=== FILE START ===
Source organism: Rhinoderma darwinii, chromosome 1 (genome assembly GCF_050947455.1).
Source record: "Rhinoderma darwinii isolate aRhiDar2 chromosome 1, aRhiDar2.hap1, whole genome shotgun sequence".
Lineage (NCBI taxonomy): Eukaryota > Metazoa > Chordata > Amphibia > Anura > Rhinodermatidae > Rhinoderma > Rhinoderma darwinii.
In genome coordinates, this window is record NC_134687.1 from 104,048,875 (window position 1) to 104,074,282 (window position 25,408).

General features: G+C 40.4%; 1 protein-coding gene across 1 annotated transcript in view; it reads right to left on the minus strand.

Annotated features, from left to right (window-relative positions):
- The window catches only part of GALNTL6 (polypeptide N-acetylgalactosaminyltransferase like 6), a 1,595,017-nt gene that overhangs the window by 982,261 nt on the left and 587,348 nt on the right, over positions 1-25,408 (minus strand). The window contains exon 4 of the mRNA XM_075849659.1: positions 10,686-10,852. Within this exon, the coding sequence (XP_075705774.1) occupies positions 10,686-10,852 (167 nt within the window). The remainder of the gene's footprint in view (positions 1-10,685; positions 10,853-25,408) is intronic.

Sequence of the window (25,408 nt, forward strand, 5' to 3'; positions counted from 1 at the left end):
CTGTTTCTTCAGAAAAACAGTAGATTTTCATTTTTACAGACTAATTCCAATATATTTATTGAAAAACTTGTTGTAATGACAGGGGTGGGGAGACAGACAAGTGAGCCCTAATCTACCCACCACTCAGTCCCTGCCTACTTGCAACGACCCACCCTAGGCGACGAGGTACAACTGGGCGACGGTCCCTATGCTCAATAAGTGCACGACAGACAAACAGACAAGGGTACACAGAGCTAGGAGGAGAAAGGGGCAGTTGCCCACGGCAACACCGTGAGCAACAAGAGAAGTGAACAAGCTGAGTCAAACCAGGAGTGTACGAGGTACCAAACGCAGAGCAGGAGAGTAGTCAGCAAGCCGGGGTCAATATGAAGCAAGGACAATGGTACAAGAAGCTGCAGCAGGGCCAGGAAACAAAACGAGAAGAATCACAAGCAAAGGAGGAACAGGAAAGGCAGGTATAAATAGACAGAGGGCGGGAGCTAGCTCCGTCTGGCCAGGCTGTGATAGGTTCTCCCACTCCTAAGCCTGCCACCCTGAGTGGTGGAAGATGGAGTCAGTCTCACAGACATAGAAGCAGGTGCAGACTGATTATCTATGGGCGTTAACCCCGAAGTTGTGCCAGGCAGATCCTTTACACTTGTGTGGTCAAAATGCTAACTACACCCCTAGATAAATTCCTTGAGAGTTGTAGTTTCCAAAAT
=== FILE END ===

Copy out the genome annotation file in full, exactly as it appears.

Source organism: Rhinoderma darwinii, chromosome 1 (genome assembly GCF_050947455.1).
Source record: "Rhinoderma darwinii isolate aRhiDar2 chromosome 1, aRhiDar2.hap1, whole genome shotgun sequence".
Lineage (NCBI taxonomy): Eukaryota > Metazoa > Chordata > Amphibia > Anura > Rhinodermatidae > Rhinoderma > Rhinoderma darwinii.
In genome coordinates, this window is record NC_134687.1 from 104,048,875 (window position 1) to 104,074,282 (window position 25,408).

General features: G+C 40.4%; 1 protein-coding gene across 1 annotated transcript in view; it reads right to left on the minus strand.

Annotated features, from left to right (window-relative positions):
- The window catches only part of GALNTL6 (polypeptide N-acetylgalactosaminyltransferase like 6), a 1,595,017-nt gene that overhangs the window by 982,261 nt on the left and 587,348 nt on the right, over positions 1-25,408 (minus strand). The window contains exon 4 of the mRNA XM_075849659.1: positions 10,686-10,852. Within this exon, the coding sequence (XP_075705774.1) occupies positions 10,686-10,852 (167 nt within the window). The remainder of the gene's footprint in view (positions 1-10,685; positions 10,853-25,408) is intronic.

Sequence of the window (25,408 nt, forward strand, 5' to 3'; positions counted from 1 at the left end):
CTGTTTCTTCAGAAAAACAGTAGATTTTCATTTTTACAGACTAATTCCAATATATTTATTGAAAAACTTGTTGTAATGACAGGGGTGGGGAGACAGACAAGTGAGCCCTAATCTACCCACCACTCAGTCCCTGCCTACTTGCAACGACCCACCCTAGGCGACGAGGTACAACTGGGCGACGGTCCCTATGCTCAATAAGTGCACGACAGACAAACAGACAAGGGTACACAGAGCTAGGAGGAGAAAGGGGCAGTTGCCCACGGCAACACCGTGAGCAACAAGAGAAGTGAACAAGCTGAGTCAAACCAGGAGTGTACGAGGTACCAAACGCAGAGCAGGAGAGTAGTCAGCAAGCCGGGGTCAATATGAAGCAAGGACAATGGTACAAGAAGCTGCAGCAGGGCCAGGAAACAAAACGAGAAGAATCACAAGCAAAGGAGGAACAGGAAAGGCAGGTATAAATAGACAGAGGGCGGGAGCTAGCTCCGTCTGGCCAGGCTGTGATAGGTTCTCCCACTCCTAAGCCTGCCACCCTGAGTGGTGGAAGATGGAGTCAGTCTCACAGACATAGAAGCAGGTGCAGACTGATTATCTATGGGCGTTAACCCCGAAGTTGTGCCAGGCAGATCCTTTACACTTGTGTGGTCAAAATGCTAACTACACCCCTAGATAAATTCCTTGAGAGTTGTAGTTTCCAAAAT